Administrators Can, And Do, Trust Their Students

As a principal, it would seem that appearing on the cover of USA Today would only be a dream. However, for New Milford High School Principal Eric Sheninger, it is another opportunity checked off the list. Despite Sheninger’s busy schedule, he offered an opportunity to learn more about his successes as a principal engaging students in social media. Though our email conversation was brief, Sheninger broadened my view on the school’s responsibilities of social media education and supporting its usage in the classroom.

“It is the job of the schools to educate students on how to use social media to enhance learning, communication, and to conduct better research. We decided to empower our students by treating them with respect and as young adults. Throughout the curriculum we teach concepts associated with digital citizenship and creating positive digital footprints.”

How does New Milford HS monitor the abuse of social media in the classroom?

“We have learned that if students want to abuse social media they will more likely do it when they are not allowed to. There is absolutely nothing we can do to stop a student from tweeting or using Facebook inappropriately on their phone in the bathroom.”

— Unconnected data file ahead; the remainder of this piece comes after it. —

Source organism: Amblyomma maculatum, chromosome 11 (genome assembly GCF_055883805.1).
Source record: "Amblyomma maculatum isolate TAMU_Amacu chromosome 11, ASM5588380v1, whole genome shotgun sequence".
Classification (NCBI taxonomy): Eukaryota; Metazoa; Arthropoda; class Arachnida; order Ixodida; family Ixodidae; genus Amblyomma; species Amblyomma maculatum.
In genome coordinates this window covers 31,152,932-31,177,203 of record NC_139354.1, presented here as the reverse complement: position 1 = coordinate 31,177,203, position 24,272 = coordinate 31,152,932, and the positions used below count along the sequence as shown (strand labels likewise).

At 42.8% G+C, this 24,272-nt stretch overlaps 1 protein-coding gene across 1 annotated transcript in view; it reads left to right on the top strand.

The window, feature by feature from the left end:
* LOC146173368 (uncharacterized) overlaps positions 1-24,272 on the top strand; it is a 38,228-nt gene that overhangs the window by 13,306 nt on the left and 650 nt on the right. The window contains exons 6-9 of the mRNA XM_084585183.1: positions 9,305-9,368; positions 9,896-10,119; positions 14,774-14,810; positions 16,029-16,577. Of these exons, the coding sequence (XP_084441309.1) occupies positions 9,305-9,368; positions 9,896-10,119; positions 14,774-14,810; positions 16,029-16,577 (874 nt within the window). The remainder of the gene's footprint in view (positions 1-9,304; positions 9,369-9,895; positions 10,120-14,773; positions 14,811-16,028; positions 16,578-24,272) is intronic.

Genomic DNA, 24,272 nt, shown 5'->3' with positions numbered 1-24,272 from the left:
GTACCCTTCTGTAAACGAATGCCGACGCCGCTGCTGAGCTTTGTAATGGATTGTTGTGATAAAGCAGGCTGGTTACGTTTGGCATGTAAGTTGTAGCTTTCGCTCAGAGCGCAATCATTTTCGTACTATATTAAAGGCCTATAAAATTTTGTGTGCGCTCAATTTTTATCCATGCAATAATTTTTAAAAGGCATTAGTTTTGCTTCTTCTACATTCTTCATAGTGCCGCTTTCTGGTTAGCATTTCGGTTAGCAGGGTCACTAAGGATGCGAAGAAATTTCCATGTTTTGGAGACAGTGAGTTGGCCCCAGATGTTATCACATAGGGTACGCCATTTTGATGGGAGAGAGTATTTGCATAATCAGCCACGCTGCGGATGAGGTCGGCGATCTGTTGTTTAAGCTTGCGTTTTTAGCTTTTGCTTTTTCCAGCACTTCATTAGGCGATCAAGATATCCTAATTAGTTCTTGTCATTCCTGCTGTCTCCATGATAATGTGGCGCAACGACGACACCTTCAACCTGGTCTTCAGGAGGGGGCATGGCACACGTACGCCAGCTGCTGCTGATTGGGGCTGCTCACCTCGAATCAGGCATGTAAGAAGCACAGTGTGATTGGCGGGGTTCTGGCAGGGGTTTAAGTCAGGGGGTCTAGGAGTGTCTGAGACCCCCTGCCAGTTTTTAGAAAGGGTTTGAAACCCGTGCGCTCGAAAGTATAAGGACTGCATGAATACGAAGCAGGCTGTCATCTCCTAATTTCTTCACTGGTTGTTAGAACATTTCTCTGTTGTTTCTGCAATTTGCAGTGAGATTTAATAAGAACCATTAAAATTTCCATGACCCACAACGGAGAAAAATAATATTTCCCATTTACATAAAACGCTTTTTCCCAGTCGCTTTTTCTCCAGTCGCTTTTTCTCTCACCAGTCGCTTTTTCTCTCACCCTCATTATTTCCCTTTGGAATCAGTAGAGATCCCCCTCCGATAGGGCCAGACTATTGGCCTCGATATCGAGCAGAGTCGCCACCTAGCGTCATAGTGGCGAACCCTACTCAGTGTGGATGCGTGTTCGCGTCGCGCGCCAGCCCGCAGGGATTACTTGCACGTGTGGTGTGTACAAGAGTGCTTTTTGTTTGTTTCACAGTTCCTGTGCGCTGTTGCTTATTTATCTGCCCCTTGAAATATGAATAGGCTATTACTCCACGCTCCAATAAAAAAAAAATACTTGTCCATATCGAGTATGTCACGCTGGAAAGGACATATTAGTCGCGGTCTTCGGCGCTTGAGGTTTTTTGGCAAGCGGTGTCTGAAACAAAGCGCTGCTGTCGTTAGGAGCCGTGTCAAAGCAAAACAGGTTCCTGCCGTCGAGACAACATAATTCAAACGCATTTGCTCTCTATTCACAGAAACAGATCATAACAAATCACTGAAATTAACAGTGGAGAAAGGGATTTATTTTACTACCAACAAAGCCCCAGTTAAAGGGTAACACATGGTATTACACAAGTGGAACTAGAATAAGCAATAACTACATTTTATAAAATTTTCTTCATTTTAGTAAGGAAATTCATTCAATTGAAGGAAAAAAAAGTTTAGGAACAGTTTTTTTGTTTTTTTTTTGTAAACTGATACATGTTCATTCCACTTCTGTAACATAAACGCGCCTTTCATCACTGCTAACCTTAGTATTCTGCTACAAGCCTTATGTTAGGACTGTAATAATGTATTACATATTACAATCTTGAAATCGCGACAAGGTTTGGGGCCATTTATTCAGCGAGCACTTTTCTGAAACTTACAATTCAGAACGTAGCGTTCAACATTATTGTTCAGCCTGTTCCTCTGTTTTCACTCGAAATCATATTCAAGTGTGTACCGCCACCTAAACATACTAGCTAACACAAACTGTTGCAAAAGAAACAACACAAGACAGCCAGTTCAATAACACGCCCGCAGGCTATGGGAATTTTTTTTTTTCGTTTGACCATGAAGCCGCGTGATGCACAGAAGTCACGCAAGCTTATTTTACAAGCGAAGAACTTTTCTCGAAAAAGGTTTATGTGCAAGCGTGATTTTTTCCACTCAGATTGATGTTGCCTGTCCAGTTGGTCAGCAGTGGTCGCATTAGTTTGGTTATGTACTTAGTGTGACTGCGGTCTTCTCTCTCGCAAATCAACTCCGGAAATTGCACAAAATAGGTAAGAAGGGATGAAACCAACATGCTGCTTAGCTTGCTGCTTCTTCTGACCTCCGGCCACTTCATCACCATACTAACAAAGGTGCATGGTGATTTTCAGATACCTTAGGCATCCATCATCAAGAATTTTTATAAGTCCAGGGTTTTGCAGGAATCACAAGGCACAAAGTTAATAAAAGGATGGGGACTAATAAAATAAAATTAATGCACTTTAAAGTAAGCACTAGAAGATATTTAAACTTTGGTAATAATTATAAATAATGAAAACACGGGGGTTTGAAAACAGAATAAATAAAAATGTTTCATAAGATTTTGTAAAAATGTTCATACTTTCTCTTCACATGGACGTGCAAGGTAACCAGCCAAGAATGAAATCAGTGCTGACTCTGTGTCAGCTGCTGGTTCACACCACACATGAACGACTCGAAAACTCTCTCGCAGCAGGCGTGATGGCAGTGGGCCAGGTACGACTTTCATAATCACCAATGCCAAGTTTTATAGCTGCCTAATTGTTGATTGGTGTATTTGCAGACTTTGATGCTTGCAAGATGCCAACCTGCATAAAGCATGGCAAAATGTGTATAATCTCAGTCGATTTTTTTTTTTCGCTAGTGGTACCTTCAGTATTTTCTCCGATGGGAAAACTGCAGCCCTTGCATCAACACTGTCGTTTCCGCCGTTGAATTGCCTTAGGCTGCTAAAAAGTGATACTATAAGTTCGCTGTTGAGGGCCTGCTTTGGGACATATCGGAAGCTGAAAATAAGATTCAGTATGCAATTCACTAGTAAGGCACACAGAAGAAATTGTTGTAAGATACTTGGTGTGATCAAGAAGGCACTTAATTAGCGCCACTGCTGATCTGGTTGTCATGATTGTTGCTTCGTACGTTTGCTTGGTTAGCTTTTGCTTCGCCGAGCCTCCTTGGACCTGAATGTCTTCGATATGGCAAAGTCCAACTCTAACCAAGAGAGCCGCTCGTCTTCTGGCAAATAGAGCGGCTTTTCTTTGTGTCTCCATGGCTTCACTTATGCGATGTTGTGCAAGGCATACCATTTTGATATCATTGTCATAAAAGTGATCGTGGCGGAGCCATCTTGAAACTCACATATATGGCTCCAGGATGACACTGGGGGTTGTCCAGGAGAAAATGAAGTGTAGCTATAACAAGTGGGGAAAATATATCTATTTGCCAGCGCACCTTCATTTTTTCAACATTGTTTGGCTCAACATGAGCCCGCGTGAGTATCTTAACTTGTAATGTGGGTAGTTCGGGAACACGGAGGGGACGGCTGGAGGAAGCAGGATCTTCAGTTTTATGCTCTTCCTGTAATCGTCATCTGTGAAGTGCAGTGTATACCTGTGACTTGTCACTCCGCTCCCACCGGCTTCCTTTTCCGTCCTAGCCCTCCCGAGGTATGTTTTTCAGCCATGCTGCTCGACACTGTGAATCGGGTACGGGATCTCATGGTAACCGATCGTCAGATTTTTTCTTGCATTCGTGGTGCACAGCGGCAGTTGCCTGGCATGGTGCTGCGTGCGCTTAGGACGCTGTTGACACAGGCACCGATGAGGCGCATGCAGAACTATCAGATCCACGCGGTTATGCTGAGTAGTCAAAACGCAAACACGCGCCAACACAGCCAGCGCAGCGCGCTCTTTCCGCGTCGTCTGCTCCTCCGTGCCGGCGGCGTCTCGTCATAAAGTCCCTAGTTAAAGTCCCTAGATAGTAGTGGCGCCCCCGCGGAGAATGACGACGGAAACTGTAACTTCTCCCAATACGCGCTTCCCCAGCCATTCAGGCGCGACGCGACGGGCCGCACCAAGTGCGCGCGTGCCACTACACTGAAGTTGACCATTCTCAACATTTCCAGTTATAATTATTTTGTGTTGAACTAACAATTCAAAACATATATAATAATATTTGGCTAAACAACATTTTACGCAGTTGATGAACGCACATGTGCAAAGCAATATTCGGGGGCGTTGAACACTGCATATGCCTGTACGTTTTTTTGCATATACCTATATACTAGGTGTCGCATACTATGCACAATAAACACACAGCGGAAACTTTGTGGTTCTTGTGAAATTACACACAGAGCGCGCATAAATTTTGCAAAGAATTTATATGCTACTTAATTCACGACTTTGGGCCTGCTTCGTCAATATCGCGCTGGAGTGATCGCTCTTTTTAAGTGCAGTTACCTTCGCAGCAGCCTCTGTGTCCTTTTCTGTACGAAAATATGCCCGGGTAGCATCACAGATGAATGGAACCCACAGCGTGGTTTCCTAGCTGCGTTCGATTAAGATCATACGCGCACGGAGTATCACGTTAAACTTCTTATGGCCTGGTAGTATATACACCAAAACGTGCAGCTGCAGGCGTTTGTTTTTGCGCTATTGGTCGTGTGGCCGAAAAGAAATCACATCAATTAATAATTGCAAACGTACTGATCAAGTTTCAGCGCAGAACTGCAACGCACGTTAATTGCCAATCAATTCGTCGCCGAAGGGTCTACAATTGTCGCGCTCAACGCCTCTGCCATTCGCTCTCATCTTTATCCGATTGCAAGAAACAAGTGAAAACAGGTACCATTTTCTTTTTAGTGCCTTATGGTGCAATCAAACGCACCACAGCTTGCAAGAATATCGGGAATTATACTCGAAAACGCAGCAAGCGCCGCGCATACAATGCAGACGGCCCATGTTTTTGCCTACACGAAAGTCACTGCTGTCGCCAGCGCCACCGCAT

I theorized most administrators would be weary of presenting their student body with such responsibility and adulthood. Sheninger possessed no fear, however, stating his students embraced their new privileges with grace.

“They have risen to the occasion, just like we knew they would. Social media is now viewed as both a social and learning tool as well as a fantastic medium for real-time communication. My students would be the first to tell you that they see our culture in regards to the use of social media as a privilege. This is why I don’t worry.”


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